1Virtual Vertical Collaboration
As competition forces retailers and manufacturers to get
closer to their customers, it is imperative that both sides
abandon their adversarial relationships—going beyond
secrecy and distrust to build a bond of collaboration.
It is a lot like a merger integration minus the merger.
2Virtual Vertical Collaboration
An adversarial relationship, and the mistrust it engenders, is in some ways essential to free
enterprise. If you do not charge customers the highest possible price or drive the hardest
possible bargain with your suppliers, you not only hurt yourself but also risk a misallocation
of resources. The genius of Adam Smith’s “invisible hand” is that it not only allows all parties
to act with vigorous self-interest—it requires that they do.
Yet mistrust can create waste. Suppliers double-check product quality before shipping,
and buyers triple-check quality upon arrival. A retailer keeps customer insights secret from
suppliers, for fear they’ll share it with competitors. A supplier keeps manufacturing constraints
secret due to similar fears. Although collaboration is a faster path to progress—based on the
adage that two heads are better than one—conflict is often the normal cost of doing business.
Indeed, some industries are so competitive, with such small margins, that any normal cost of
doing business has to be questioned. Consider the U.S. food retail industry where shifting
demographics, technology, consumer behavior, and new regulations are shedding new light
on what retail business will look like in the future. Or, remember the impact of the global
recession that left consumer packaged goods (CPG) companies and food retailers fighting
for increasingly fickle—and empowered—consumers. Retailers squeeze their suppliers, and
manufacturers feel bled out.
Success in such an environment requires retailers and manufacturers to get closer to their
customers, provide more choices and superior service, and reduce costs. It may sound crazy,
but it is imperative that both sides perform a merger without actually merging.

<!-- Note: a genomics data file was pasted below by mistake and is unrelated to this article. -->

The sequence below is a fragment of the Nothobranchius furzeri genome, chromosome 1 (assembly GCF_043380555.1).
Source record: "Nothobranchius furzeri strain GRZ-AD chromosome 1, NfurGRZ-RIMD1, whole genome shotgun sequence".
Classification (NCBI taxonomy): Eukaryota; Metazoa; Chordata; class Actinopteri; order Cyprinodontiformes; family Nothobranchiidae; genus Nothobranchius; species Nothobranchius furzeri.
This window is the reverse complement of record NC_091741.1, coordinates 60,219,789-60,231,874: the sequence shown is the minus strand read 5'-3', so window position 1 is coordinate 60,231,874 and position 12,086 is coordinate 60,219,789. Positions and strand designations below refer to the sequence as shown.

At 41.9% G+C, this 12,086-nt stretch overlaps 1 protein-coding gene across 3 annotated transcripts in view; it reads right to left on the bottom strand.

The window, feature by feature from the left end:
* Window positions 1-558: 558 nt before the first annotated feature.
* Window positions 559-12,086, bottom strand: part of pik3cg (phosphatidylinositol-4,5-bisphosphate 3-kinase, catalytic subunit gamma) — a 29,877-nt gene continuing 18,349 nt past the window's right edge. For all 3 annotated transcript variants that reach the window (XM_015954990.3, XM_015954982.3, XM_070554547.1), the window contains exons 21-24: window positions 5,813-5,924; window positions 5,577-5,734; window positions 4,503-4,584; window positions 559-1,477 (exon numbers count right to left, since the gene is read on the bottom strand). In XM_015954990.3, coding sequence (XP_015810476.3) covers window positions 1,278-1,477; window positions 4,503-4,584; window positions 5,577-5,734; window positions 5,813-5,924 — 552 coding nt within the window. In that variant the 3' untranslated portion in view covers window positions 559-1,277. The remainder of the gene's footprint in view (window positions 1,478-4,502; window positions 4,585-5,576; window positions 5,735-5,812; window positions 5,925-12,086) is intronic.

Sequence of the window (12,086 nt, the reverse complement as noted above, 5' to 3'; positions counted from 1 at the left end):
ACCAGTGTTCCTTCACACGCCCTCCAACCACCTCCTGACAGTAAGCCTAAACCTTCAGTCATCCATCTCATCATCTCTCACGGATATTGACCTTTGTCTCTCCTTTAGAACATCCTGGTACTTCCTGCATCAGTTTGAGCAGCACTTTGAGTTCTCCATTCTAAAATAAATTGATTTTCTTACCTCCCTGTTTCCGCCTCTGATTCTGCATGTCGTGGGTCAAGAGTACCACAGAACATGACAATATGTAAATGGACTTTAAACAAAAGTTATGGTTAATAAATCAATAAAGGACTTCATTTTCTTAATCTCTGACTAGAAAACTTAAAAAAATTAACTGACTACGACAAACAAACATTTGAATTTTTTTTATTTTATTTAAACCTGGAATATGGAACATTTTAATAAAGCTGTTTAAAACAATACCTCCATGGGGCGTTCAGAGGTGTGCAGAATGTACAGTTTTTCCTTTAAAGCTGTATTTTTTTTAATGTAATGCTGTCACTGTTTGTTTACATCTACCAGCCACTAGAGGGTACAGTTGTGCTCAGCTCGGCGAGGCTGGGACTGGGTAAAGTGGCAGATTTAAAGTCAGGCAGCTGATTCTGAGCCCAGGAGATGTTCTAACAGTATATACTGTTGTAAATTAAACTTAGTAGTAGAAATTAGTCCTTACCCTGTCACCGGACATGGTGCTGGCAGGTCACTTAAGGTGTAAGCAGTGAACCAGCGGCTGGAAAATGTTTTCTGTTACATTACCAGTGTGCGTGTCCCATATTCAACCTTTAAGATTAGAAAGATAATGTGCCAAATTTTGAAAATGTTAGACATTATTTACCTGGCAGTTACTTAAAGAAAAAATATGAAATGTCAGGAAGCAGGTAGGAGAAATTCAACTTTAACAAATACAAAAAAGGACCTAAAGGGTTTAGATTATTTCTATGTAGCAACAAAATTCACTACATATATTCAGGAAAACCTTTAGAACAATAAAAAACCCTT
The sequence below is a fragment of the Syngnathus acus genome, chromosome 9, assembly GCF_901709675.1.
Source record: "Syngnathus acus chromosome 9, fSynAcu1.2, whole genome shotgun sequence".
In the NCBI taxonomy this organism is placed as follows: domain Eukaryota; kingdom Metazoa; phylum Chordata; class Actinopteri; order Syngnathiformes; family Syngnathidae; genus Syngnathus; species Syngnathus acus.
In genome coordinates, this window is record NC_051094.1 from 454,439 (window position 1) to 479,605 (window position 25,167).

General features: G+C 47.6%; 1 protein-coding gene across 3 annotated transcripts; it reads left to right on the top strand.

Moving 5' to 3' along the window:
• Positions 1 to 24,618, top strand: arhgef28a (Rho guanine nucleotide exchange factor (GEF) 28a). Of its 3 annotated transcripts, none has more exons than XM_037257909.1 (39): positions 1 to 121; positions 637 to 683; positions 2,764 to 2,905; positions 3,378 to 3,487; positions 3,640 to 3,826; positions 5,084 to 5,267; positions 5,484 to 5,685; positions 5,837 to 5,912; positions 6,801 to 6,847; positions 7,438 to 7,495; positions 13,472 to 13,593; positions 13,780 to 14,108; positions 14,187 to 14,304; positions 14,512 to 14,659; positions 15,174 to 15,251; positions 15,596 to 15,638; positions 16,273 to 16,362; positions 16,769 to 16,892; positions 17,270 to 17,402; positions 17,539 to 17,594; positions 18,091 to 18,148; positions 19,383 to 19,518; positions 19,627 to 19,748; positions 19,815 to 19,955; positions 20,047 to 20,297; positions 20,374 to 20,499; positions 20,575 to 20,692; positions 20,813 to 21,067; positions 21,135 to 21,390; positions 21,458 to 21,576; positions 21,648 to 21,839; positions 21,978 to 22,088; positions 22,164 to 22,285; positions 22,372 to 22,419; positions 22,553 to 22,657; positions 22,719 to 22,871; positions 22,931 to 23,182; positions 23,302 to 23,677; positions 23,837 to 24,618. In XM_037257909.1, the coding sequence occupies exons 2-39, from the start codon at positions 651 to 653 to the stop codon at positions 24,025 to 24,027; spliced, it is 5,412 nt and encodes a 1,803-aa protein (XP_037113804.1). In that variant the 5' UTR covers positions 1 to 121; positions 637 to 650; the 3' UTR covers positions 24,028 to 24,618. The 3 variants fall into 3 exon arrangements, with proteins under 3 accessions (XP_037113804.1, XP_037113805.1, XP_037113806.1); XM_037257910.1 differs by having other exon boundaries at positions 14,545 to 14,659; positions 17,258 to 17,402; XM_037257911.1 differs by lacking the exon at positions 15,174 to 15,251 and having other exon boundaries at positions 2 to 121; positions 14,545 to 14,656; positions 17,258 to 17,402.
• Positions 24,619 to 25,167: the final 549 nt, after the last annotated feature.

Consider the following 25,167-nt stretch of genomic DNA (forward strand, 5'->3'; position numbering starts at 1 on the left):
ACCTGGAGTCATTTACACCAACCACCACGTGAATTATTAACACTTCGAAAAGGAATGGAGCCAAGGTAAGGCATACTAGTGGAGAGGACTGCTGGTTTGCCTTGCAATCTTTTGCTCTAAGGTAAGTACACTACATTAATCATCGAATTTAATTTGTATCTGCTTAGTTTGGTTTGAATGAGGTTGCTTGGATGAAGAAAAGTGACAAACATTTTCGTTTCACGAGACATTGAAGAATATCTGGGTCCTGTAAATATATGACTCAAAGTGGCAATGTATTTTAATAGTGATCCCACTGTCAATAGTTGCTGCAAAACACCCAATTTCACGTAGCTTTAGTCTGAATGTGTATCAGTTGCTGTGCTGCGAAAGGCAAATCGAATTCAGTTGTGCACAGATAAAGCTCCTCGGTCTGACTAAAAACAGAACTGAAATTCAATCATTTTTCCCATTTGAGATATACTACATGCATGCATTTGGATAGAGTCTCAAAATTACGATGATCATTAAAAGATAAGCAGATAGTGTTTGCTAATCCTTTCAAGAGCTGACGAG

Merger Integration Minus the Merger
Not only is the concept of merging without merging not crazy, it’s already happening. We call
it virtual vertical collaboration, and it involves a retailer and manufacturer acting as though
they are about to merge and creating the efficiencies that come with merger integration
(see sidebar: Adopting a Virtual Vertical Mindset on page 3). They abandon their adversarial
relationship, going beyond secrecy and distrust to build a bond and make mutually beneficial
The results can be significant:
• 10 to 15 percent increase in sales
• 40 to 60 percent faster new product launches
• 7 to 15 percent decrease in transportation costs
• 20 percent reduction in cost of materials
• 10 to 20 percent decline in total system inventory
• 600 to 1,000 basis-point drop in forecast errors
• 50 to 100 basis-point surge in in-stocks
As the ties get stronger, so do the results. It is not unusual to see fundamental restructurings
of the entire value chain as relationships develop with suppliers, customers, and even
3Virtual Vertical Collaboration
In new product development, sharing insights and resources early on means the strengths of
retailer merchandising and manufacturer innovations are combined to develop a retail category
strategy. Deeper insights into customers can produce breakthrough new products rather than
too-late-to-market me-too knockoffs.
Collaborative business planning means strategies are linked with internal business unit
processes and execution across both companies and addressed all-inclusively in areas such as
packaging design, marketing, and shelf placement. Category buyers and business unit leaders
assess expected demand and its potential effect on the two companies, while collaborative
global innovation summits are a way for retailers to see the next wave of products.
Demand management templates are used to compare manufacturer and retailer views of
demand by week and by product, thus minimizing the need to manage last-minute supply
constraints in emergency mode. A metrics dashboard helps track performance and value
created. With both companies aligned on a single plan, each brings unique insights that
contribute to reducing inventories and costs.
Supply and manufacturing can share best practices to improve procurement processes,
perhaps even allowing products to be co-manufactured. For example, select private-label
products are manufactured with their brand-label competitors or replaced with a branded
equivalent. Production planning is streamlined and manufacturing nears full capacity,
resulting in lower production costs across the board, not to mention increased share-of-shelf,
longer product runs, fewer changeovers, and scale advantages in negotiating with suppliers
of raw materials and packaging.
Adopting a Virtual Vertical Mindset
A global retailer and a multina-
tional fast-moving consumer
goods (FMCG) company had